• Circa 1905: Federal government passed law allowing tribal allotments to be sold at auction on behalf of the allottee (resulting in checkerboard reservation)

The timing of these events was not a coincidence, according to Forsman. “Healing begins with a reckoning of what took place, and that means full disclosure, acknowledgment and reparations through land restoration,” Forsman said. As a result of action by Suquamish Tribal Government, more than half of the Port Madison Indian Reservation is now owned by the tribe or by tribal members. The tribe is also supporting the establishment of a national Truth and Healing Commission on Indian Boarding Schools.

Restoring culture and art


For Peg Deam, a main focus has been on restoring Suquamish culture and art.


Deam refused to return to Chilocco after her first year there, instead attending the Institute of American Indian Art (IAIA) in Santa Fe, New Mexico. There, the mostly Native American teachers taught students to embrace their cultural heritage and to learn all they could about their ancestral practices, adding their own creativity to bring their art, writing, theater, and crafts into the present. IAIA, in other words, was the opposite of the Indian boarding schools; instead of punishing children for practicing their culture, cultural practices were taught and encouraged.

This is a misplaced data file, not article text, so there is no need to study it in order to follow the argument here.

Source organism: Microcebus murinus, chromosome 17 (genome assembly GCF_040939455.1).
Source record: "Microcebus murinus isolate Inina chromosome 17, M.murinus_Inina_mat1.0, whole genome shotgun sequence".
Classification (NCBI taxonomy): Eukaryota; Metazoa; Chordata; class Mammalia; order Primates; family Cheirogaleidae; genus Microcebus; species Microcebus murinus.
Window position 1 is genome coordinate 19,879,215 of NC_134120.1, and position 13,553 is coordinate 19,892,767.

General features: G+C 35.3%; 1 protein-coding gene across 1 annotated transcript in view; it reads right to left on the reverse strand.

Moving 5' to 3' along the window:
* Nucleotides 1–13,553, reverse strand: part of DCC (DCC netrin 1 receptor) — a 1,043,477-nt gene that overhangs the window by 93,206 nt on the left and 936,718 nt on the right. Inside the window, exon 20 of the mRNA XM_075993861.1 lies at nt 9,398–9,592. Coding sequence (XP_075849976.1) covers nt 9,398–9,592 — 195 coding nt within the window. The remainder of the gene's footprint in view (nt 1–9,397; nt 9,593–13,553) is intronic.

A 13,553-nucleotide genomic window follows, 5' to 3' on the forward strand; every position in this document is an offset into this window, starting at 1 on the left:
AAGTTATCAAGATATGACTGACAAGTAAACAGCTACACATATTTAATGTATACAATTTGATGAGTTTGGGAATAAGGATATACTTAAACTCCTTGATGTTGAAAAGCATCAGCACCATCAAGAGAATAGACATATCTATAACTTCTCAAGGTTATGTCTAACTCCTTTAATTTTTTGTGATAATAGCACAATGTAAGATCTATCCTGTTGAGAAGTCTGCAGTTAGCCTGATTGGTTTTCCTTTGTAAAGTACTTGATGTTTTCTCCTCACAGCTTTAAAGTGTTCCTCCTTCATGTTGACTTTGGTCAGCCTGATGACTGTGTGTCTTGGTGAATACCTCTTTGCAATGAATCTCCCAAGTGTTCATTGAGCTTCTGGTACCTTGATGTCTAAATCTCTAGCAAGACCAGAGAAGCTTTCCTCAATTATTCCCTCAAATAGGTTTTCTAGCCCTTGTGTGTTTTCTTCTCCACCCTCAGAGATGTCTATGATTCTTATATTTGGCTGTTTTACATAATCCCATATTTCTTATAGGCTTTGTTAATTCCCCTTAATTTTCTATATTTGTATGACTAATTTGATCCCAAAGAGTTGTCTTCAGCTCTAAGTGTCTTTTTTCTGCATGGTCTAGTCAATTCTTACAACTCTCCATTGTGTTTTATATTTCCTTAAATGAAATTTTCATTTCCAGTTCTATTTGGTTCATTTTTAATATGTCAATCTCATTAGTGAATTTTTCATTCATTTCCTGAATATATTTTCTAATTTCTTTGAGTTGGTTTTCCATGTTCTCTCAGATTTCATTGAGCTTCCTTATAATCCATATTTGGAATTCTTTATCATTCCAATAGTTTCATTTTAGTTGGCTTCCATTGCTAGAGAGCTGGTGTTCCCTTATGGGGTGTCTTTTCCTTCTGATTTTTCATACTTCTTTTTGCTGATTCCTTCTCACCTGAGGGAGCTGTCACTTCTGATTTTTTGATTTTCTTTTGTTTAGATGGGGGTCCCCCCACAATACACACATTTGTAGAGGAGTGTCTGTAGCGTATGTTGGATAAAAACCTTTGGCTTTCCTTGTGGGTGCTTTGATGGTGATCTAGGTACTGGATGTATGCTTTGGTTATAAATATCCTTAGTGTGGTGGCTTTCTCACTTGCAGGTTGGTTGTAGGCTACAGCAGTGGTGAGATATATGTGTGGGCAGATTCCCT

Deam is just one of many who resisted boarding school efforts at assimilation, instead embracing her culture. And today, Suquamish is among the communities remembering the hardships of boarding schools; Orange T-Shirt Day will be remembered with a Coastal Jam at the Old Tribal Center on Sept. 29, 2023.
By Sarah van Gelder